Impact of a Medicare MTM Program: Evaluating Clinical and Economic Outcomes | Page 4

Published Online: February 25, 2014
Rita L. Hui, PharmD, MS; Brian D. Yamada, PharmD; Michele M. Spence, PhD; Erwin W. Jeong, PharmD; and James Chan, PharmD, PhD
This study, as far as we know, is the largest in size with 172,660 participants and a long follow-up time of 12 months to evaluate MTM services. The validity of our results was strengthened, as the size of the study population allowed us to detect very small differences in outcomes. Our study matched MTM to control patients by age, gender, location, and DxCG score. The ability to match at a 1:4 ratio also increased the power and provided greater precision in estimates and tests. We decided to use DxCG as a matching criterion because all but 1 of our outcomes was related to resource utilization. Matching non-MTM-eligible patients may avoid some of the selection bias. Several previous MTM studies analyzed populations of patients who opted in versus those who opted out of MTM participation. Patients who opted in for MTM services may have been more engaged in their healthcare, favoring results for patients enrolled in MTM. The matching in our study was not perfect, as subjects in MTM services had a higher disease burden at baseline, with greater hospitalization, ED visits, and medication costs. This may be due to the fact that eligibility for MTM required meeting a threshold annual medication cost and having multiple chronic conditions. The control group in our study were Medicare members, without 2 of the chronic conditions as stated in KP MTM criteria; or having a lowerthan- threshold annual Part D medication cost. After matching for age, gender, and DxCG, we found that our control group did not have the same disease burden in terms of prior hospitalization and ED visit rate and medications used, when compared with MTM study group. We used CCI and specific prior utilization to adjust the outcomes and conducted a difference in differences comparison in order to account for these baseline differences. It is impossible to conduct a cohort study that avoids all selection bias because MTM eligible patients have a higher disease burden by definition when compared to all non-eligible Medicare enrollees. The current study matched with a control group with less disease burden, based on baseline utilization. Hence, the primary outcome of mortality would be expected to be lower in the control group. Yet, we observed a favorable mortality rate in our MTM intervention group.

Given that KP is an integrated care system and the current study was limited to patients in California, there might be limited generalizability of the results.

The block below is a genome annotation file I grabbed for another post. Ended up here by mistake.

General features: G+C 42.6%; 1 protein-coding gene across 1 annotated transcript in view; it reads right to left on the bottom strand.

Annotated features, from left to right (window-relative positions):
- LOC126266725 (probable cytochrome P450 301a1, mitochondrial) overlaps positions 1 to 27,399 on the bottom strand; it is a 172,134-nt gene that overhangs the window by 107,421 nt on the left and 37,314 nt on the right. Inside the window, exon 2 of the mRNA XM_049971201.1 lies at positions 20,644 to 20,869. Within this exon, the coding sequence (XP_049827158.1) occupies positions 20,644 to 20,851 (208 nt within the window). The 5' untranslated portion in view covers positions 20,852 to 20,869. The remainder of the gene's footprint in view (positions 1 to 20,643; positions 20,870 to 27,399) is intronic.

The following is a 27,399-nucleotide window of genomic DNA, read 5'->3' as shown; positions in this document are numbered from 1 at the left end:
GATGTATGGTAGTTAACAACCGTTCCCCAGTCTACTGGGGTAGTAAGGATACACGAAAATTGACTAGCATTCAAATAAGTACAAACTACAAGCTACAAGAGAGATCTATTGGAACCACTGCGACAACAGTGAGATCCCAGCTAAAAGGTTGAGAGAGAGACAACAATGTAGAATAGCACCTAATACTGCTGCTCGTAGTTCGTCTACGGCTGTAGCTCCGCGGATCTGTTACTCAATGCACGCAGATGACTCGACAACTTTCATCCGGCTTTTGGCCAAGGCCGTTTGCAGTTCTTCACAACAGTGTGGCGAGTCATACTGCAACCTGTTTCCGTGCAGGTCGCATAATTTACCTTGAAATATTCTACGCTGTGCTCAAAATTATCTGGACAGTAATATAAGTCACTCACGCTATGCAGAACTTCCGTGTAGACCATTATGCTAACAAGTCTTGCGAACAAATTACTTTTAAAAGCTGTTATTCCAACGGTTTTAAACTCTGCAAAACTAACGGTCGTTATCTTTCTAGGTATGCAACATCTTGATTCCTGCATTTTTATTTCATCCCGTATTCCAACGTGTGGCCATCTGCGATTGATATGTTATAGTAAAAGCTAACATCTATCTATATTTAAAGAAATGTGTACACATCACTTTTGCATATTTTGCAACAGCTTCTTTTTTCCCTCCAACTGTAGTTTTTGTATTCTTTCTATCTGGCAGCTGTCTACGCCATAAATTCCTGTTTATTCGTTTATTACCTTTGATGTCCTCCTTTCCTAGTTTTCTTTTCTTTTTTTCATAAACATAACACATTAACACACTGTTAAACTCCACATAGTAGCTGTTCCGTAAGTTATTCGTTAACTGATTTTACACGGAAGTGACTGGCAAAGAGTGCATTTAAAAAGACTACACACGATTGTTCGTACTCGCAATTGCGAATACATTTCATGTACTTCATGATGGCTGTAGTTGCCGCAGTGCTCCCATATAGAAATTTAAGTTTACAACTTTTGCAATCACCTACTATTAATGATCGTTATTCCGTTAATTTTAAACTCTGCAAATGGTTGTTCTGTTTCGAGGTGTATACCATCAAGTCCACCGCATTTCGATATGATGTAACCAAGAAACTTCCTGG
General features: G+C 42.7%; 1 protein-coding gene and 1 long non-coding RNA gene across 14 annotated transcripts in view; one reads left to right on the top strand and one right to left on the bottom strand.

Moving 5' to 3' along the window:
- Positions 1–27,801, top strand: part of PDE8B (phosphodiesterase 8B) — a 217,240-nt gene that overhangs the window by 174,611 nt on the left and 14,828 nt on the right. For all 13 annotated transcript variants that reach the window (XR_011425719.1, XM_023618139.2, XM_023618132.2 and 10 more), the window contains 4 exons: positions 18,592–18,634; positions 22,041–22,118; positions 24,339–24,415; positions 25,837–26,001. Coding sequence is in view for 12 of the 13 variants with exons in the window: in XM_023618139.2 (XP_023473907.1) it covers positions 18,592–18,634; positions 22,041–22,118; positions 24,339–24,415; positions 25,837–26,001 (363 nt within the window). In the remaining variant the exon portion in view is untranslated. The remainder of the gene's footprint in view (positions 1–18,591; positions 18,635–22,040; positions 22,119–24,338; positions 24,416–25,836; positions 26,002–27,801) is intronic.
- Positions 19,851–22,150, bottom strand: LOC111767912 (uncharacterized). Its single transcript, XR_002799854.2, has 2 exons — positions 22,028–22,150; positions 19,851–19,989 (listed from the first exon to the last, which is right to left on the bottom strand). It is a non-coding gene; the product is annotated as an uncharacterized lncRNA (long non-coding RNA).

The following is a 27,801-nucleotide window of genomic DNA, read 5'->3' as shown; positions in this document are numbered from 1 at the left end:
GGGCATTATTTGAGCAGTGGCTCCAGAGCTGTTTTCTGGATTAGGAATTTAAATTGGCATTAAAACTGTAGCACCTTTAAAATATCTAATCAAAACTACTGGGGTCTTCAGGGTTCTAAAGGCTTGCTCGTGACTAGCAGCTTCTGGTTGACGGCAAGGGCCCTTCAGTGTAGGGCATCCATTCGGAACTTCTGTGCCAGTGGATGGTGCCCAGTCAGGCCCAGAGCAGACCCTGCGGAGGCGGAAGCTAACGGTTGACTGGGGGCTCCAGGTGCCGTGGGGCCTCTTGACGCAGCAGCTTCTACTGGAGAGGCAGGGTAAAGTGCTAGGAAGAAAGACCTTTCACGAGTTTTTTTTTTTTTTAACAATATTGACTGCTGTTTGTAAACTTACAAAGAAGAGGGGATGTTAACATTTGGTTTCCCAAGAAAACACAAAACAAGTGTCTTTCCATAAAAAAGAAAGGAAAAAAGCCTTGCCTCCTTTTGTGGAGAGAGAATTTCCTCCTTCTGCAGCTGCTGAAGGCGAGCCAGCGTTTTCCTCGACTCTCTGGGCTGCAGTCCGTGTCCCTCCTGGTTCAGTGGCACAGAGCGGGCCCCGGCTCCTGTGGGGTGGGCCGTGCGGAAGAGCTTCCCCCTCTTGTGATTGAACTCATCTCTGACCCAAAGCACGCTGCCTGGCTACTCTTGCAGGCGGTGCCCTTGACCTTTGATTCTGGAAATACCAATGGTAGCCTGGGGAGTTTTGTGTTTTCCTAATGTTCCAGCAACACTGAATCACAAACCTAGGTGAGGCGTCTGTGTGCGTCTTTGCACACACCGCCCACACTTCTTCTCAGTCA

The retrospective nature of this study inherently requires a level of caution when interpreting the results. Our study did not examine into what specific components or processes from the MTM program were associated with the outcomes. For example, pharmacist-led discontinuation of skeletal muscle relaxants, a class of medications to be avoided in the elderly, may have been a significant factor in the reduction in inpatient hospitalization. We also did not evaluate any surrogate markers, such as blood pressure, lipid levels, or glycated hemoglobin. Since the 2 groups were not matched on disease burden and not everyone would have these surrogate markers measured during the time period, we decided to look at outcomes that we could observe for the entire cohort. We also did not estimate the return on investment for the MTM services provided at KP California, as other studies had investigated this matter extensively.6-8,23,24

This study is the largest to date, helping to supplement and strengthen available literature. Studies such as ours are essential to ensure that MTM services continue to provide a positive impact on health outcomes. The KP California Medicare MTM program provides targeted services that, when combined with other healthcare services, are likely to improve patient outcomes. Although the direct effect of specific interventions was not investigated, it can be noted that there is a reduction in mortality and inpatient hospitalizations when usual care is supplemented with a pharmacist-led MTM program.

Take-Away Points

  • Medicare Medication Therapy Management (MTM) programs are mandated by the Centers for Medicare & Medicaid Services to be provided by any health plans that have a Medicare Part D (MPD) drug plan.

  • A pharmacy-led MTM program is useful in improving clinical outcomes in Medicare beneficiaries but it may not decrease medication costs.
Author Affiliations: Pharmacy Outcomes Research Group, Kaiser Permanente Drug Information Services (RLH, MMS, JC); Kaiser Permanente Drug Information Services, PGY-2 Pharmacy Resident in Drug Information (BDY); Kaiser Permanente Southern California Medicare Medication Therapy Management (EWJ).

Funding Source: This study was funded by Kaiser Permanente Drug Information Services.

Authorship Information: Concept and design (RLH, BDY, MMS, JC); acquisition of data (RLH, MMS); analysis and interpretation of data (RLH, BDY, MMS, EWJ, JC); drafting of the manuscript (RLH, BDY, EWJ); critical revision of the manuscript for important intellectual content (RLH, BDY, MMS, EWJ, JC); statistical analysis (RLH, BDY); provision of study materials or patients (EWJ); administrative, technical, or logistic support (RLH).

Author Disclosures: The authors (RLH, BDY, MMS, EWJ, JC) report no relationship or financial interest with any entity that would pose a conflict of interest with the subject matter of this article.

Address correspondence to: Rita L. Hui, PharmD, MS, 1800 Harrison St, Ste 1301, Oakland, CA 94612. E-mail: Rita.L.Hui@kp.org
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Issue: February 2014
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